Oil and gas drillers are on the verge of a worldwide spending spree not seen since 2013, teeing up a potential windfall for oilfield services companies, Morgan Stanley forecasts.
The bank believes a global upswell in capital spending on new fossil fuel production — one that will last for several years and is largely underappreciated — is just over the horizon. In Morgan Stanley's view, 2020 will be a year of synchronized growth in capital expenditures, and oilfield service firms will be one of the biggest beneficiaries.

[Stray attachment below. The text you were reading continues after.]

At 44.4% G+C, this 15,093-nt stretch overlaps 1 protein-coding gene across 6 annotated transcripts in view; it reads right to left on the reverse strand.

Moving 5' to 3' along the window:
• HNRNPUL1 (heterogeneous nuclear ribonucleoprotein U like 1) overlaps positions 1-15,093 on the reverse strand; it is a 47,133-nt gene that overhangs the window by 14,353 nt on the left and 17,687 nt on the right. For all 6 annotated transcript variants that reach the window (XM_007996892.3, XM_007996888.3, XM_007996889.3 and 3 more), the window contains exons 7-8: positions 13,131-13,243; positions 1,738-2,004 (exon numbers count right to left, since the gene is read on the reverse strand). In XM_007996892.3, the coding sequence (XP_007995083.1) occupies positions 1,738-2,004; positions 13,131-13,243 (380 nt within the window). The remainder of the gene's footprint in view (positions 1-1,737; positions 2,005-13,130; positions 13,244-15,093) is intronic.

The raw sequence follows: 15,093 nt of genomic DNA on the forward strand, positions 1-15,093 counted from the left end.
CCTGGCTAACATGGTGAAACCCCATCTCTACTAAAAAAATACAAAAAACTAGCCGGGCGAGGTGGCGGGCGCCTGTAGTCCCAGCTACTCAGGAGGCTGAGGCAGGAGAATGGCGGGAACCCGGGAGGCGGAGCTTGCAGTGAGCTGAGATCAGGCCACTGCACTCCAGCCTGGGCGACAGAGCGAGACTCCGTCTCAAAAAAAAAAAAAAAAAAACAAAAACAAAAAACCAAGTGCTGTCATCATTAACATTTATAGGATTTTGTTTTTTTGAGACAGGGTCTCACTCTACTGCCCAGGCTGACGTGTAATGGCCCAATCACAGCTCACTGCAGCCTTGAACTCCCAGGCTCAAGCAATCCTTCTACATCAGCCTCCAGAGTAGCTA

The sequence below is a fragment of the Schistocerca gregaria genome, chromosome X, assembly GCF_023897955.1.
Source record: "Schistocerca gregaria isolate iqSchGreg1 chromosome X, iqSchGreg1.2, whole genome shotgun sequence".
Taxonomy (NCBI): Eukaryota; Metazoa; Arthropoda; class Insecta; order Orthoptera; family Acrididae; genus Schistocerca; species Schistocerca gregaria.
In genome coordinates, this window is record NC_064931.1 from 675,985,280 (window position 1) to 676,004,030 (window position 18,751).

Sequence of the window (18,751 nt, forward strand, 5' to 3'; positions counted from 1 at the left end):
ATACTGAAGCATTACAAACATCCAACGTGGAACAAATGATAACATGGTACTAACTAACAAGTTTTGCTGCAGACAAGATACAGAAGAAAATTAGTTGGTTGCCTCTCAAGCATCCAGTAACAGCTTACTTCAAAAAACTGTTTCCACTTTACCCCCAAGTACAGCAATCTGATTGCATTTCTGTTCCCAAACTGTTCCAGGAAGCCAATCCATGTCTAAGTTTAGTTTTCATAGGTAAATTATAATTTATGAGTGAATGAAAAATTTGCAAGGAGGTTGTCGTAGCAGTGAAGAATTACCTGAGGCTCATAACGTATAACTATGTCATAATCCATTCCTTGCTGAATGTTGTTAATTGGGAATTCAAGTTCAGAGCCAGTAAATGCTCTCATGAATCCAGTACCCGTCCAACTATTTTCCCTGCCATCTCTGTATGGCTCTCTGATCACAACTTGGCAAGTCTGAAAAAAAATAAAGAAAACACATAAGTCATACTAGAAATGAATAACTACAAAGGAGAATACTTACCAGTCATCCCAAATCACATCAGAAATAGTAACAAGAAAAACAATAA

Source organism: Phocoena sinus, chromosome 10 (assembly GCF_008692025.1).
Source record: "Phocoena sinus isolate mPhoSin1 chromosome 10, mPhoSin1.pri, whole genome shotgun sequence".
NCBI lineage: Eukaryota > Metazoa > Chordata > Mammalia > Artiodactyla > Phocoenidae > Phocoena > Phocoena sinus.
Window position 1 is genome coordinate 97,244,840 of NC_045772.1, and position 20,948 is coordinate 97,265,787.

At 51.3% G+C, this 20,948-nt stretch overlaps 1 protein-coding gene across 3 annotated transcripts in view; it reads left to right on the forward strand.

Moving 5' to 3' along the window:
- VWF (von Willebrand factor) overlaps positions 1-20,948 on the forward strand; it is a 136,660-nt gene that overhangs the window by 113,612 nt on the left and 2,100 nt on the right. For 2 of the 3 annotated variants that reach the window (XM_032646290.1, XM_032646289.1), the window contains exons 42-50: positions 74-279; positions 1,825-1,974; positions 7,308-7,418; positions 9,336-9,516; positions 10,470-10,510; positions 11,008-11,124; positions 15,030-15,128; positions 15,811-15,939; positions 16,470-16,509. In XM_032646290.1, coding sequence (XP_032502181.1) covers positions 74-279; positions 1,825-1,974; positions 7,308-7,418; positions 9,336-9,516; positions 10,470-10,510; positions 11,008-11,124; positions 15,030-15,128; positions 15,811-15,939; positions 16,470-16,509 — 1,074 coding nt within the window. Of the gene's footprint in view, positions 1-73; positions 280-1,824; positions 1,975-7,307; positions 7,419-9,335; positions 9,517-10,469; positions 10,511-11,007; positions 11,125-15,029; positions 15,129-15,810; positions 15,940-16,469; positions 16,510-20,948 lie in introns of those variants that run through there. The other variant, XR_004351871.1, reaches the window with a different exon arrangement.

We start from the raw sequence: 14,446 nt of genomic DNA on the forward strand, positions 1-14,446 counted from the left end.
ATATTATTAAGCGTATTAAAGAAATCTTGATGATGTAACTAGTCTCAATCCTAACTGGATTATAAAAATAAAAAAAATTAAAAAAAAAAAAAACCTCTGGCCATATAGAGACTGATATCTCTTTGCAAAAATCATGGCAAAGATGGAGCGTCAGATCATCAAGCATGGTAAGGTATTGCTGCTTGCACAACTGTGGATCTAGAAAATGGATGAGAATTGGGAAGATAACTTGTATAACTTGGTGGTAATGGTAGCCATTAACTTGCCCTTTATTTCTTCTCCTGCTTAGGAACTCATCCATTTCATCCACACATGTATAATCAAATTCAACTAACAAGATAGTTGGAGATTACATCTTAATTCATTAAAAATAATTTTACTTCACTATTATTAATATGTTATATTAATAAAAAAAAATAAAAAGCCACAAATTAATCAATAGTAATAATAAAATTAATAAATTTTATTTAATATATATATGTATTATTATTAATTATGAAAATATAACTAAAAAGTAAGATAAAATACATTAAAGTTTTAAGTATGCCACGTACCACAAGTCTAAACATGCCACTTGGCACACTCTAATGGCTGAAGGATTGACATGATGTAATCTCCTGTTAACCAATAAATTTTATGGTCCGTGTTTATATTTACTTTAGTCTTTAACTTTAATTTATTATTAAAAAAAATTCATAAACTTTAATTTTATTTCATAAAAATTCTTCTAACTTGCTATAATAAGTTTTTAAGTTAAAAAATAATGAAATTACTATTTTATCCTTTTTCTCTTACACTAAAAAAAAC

This comes after oil giants and independent drillers slashed spending in 2015 and 2016 during an historic downturn in oil prices. The recovery has been relatively isolated to U.S. shale fields and a few international markets, but Morgan Stanley sees the rebound extending to many more parts of the world.
"Importantly, 2020 looks to be the first year the industry will experience material, synchronized capex growth since before the downturn," Morgan Stanley analysts wrote in a new research note.
After rising just 5 percent from the trough in 2016, capital spending is poised to increase by about 15 percent through 2020, Morgan Stanley says. In 2022, expenditures on finding and developing new oil and gas assets will rise by about 30 percent from this year to roughly $583 billion, the bank forecasts.